3 Personality Traits Determine How Good Your Friendships Are

by Talia Koren

You didn't just happen to choose your awesome best friends.

There's actually research to back up the fact that we favor specific personality traits when it comes to our friendships.

Researchers at the University of California, Davis did a study that shed light on what personality traits are most important when picking friends. It was based on a popular personality construct in modern psychology called the "Big 5".

In this construct, the five main traits are agreeableness, outgoingness, conscientiousness, neuroticism and openness.

Of the five, the first three listed affect friendships positively, the study says. Being neurotic affects friendships negatively, and apparently, openness doesn't matter much.

Here's how they came to this conclusion:

The researchers had 434 students take a personality survey, and then had them rate how satisfied they are with life and friendships.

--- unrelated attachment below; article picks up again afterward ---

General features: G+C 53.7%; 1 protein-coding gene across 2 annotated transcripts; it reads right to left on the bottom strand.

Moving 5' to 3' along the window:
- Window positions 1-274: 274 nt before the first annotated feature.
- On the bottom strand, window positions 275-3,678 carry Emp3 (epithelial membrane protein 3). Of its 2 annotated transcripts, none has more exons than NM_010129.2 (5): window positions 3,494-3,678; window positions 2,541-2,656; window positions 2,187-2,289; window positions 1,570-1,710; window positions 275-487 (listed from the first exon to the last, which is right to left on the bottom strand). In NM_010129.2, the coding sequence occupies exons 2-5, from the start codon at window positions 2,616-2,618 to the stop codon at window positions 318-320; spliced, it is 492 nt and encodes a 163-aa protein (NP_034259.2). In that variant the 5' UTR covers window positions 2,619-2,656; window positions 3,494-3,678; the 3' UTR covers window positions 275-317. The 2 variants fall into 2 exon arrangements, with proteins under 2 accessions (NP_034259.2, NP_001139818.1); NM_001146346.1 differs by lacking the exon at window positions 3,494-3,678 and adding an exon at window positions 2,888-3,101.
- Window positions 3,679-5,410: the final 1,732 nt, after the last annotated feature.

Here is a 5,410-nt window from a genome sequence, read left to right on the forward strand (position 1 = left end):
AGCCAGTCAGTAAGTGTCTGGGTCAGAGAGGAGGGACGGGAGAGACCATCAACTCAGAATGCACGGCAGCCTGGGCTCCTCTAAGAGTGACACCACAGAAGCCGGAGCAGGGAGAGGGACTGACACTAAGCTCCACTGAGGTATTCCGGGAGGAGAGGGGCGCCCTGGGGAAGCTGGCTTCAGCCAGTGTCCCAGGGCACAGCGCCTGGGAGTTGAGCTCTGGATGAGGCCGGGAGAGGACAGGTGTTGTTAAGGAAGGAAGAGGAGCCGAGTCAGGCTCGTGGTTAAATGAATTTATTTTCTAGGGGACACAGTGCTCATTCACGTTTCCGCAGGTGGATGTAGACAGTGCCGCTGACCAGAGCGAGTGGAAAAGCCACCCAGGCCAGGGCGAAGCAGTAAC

Then they rated six of their friends' personalities. Sounds like a fun survey to me!

After compiling the information, they found that participants rated the positive traits the highest, when it comes to friends.

It kind of makes me wonder who in Taylor Swift's famous girl squad has these traits, and who doesn't.

Obviously, T-Swift is pretty conscientious when it comes to her friends. She never forgets a birthday.

It totally makes sense. People who are agreeable tend to be more kind and generous. We all want friends who are givers.

Outgoingness — or extroversion — is important because we obviously want friends who like to be around other people. Isn't that the whole point of having friends?

Conscientiousness is kind of surprising, but when you think about it, of course we'd rather have friends who can remember birthdays and more or less have their lives together. A conscientious friend is less likely to be late.

Neuroticism, or how sensitive you are, was rated lower because people who are extremely neurotic tend to be drama queens or demand a ton of attention.

I'm also surprised that openness didn't matter much, but to each his own.

Personally, I'd rather have a friend who is open to jumping in the car with me and heading out of town for the weekend instead of doing the same old bar hopping thing.

Next time you move to a new city or are in a situation where you're making new friends, you now know which traits to watch out for if you want a top-notch squad.

Citations: The Personality Traits That Make for Better Friends (Science Of Us)